This week in the news, retail in China remains resilient, brick-and-mortar retailers are embracing O2O integration, the rising middle-class is changing China’s retail market, Wuhan’s first duty-free store is a hit, and Hong Kong could lose its status as a luxury shopping destination to South Korea.
In the third quarter of last year, China’s gross domestic product grew at a slower rate than it has in five years, and the country will now probably fall short of its annual growth target of 7.5 percent. However, slowing investment, rather than slowing consumption, has accounted for much of the decline. The luxury sector, however, is more problematic, as brands struggle to establish and maintain loyalty from China’s consumer base. Three years ago, the “power” luxury brands outperformed expectations with some of them experiencing 100 percent year-over-year growth. Now, consumers are seeking out more unique products. Although the average Chinese consumer has more spending power than ever before, offering luxury products at affordable prices is becoming a central trend as well.
With Chinese e-commerce projected to account for up to 50 percent of global retail within ten years, brick-and-mortar retailers in China are looking to omni-channel retailing (O2O or online to offline integration) to attract new customers. Consumers now want integration across a variety of channels so that they can buy products more conveniently and learn more about the brands they are buying. The most common O2O strategies involve launching mobile apps with location-based marketing capabilities, offering in-store mobile payment options, using QR codes, creating shared customer databases and luxury programs, implementing the ability to order online and pickup in-store, integrating inventory and logistics systems with e-commerce, and unifying online and offline pricing.
For the past two decades, the average consumer income in China has been increasing by 14 percent every year. By 2020, half of the country’s population will have attained middle-class status, and by 2022, 320 million people will be earning more than US$20,000 annually. Rising incomes are encouraging them to spend more on themselves, and affordable luxury brands, including Michael Kors, Tory Burch, and Coach are experiencing growth, as are mid-market brands such as H&M, Gap, and Forever 21. These consumers are now being drawn to the lifestyle appeal of shopping centers, which offer attractions and entertainment on top of retail. Consumers now prefer going to a destination for a day rather than a department store-anchored mall.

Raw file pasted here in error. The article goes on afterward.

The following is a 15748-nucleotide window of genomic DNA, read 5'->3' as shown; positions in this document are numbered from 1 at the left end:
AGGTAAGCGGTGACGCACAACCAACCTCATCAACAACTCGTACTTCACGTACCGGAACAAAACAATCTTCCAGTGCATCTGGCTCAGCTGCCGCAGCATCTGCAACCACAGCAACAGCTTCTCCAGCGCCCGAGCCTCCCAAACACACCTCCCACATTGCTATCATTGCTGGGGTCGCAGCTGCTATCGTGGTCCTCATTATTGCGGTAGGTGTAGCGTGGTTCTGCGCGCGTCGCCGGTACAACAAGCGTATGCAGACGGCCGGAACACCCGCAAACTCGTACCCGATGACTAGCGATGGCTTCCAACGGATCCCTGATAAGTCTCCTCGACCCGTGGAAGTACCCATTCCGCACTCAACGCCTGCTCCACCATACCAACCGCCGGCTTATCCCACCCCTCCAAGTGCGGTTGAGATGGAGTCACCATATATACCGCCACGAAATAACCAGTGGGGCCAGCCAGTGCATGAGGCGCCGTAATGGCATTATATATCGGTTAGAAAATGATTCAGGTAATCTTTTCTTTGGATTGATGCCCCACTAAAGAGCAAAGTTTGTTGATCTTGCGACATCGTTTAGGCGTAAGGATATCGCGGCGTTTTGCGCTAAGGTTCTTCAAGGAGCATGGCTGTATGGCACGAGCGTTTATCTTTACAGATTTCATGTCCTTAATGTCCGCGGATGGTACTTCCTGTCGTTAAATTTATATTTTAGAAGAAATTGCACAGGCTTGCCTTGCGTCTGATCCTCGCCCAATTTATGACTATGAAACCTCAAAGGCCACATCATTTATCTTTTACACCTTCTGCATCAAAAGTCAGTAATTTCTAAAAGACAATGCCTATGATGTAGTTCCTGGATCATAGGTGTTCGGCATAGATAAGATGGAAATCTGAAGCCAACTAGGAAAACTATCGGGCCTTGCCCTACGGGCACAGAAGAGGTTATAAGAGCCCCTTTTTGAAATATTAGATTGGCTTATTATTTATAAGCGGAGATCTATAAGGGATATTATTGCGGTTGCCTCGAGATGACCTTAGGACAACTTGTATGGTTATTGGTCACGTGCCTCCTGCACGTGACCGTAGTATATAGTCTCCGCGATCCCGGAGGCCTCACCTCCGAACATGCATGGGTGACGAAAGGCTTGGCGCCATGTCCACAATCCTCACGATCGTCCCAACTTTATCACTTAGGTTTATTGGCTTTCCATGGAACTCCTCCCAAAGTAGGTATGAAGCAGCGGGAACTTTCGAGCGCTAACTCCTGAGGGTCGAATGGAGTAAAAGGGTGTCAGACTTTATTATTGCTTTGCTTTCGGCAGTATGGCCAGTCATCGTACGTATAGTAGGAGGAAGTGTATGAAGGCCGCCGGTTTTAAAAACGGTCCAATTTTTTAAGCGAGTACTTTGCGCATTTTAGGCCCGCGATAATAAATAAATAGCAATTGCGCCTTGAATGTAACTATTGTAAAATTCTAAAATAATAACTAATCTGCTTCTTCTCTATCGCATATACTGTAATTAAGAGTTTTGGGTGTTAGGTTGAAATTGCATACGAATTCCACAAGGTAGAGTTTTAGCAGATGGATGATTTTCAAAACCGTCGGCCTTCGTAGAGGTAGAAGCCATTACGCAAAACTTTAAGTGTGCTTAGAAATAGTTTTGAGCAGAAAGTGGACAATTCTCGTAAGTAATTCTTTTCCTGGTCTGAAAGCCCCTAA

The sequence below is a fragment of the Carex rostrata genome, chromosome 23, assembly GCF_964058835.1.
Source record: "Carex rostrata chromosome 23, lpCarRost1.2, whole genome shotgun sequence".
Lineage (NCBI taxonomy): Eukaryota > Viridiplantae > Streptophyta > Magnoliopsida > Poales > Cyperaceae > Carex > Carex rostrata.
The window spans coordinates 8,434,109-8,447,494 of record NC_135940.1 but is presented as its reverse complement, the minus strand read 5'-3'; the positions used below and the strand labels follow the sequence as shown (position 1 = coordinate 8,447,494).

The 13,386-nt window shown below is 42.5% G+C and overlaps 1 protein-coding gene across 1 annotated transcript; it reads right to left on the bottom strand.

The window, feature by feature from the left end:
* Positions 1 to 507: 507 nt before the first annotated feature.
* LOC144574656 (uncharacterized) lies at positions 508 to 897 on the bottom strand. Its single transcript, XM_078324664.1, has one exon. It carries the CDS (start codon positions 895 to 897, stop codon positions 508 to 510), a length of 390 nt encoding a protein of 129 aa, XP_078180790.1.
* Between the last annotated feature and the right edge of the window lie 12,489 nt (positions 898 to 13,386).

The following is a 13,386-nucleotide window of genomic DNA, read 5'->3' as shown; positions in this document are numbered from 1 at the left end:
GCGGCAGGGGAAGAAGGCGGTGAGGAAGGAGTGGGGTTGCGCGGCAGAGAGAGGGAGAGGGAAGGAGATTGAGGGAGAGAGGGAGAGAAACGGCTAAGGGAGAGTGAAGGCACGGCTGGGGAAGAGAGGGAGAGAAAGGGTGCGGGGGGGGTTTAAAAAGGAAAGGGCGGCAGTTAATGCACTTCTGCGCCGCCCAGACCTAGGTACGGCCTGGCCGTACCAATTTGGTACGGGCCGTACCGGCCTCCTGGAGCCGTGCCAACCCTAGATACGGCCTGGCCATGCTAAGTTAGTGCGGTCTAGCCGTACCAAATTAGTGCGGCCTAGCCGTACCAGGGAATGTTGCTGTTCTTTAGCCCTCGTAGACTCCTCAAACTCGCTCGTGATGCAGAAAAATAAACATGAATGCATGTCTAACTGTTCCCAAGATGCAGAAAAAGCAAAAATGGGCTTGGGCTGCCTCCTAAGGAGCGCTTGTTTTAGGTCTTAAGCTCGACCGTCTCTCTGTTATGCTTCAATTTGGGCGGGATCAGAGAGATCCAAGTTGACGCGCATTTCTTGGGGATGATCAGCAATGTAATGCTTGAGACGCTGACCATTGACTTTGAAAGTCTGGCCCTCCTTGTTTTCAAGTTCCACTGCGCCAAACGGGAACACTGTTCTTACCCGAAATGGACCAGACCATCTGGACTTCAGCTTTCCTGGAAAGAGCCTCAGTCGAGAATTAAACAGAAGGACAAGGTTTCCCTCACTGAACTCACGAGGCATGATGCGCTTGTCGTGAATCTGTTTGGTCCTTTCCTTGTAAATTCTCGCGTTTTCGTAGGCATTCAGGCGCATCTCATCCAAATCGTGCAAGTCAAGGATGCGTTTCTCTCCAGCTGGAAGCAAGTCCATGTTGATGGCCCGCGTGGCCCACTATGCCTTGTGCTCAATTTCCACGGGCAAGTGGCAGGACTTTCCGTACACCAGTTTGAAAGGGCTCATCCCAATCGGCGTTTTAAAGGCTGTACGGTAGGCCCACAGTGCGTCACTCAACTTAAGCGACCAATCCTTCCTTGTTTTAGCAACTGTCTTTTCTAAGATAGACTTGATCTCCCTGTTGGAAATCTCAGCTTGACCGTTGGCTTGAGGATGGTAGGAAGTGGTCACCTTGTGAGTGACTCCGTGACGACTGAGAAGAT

Wuhan, the most populous city in Central China, now has its own duty-free shop, and if the swarming crowds are any indication, it has been a wild success. Opened on December 25th, The East Lake Comprehensive Bonded Zone offers over 6,000 imported products, including wine, maternal and infant supplies, fresh foodstuffs, and luxury items from 33 countries and regions. Shoppers looking for deals over the New Year holiday packed into the 3,850 square-meter shopping area. Despite the large product offerings, ECNS noted a banner saying “cosmetics are out of stock.” This should come as no surprise, as China’s beauty industry, especially the facial cosmetics category, is booming.
South Korea has seen more Chinese shoppers than ever, but it could come at a cost to Hong Kong. During the first half 2014, high-end retail purchases in Hong Kong of items like jewelry and watches plummeted by nearly 40 percent, and usually favored items such as phones and electronics were down 10 to 20 percent. Though the number of tourists visiting Hong Kong rose 12.1 per cent to 49.87 million from January through October 2014, of which mainland Chinese accounted for more than 77 percent, average per capita spending was down to just US$260. Chinese spending is set to hit $29 billion in South Korea by 2020, and along with an infatuation for Korean pop culture, many Chinese, especially those in northern cities, may realize that Korea is a better shopping alternative.
image source: Elizabeth Phung flickr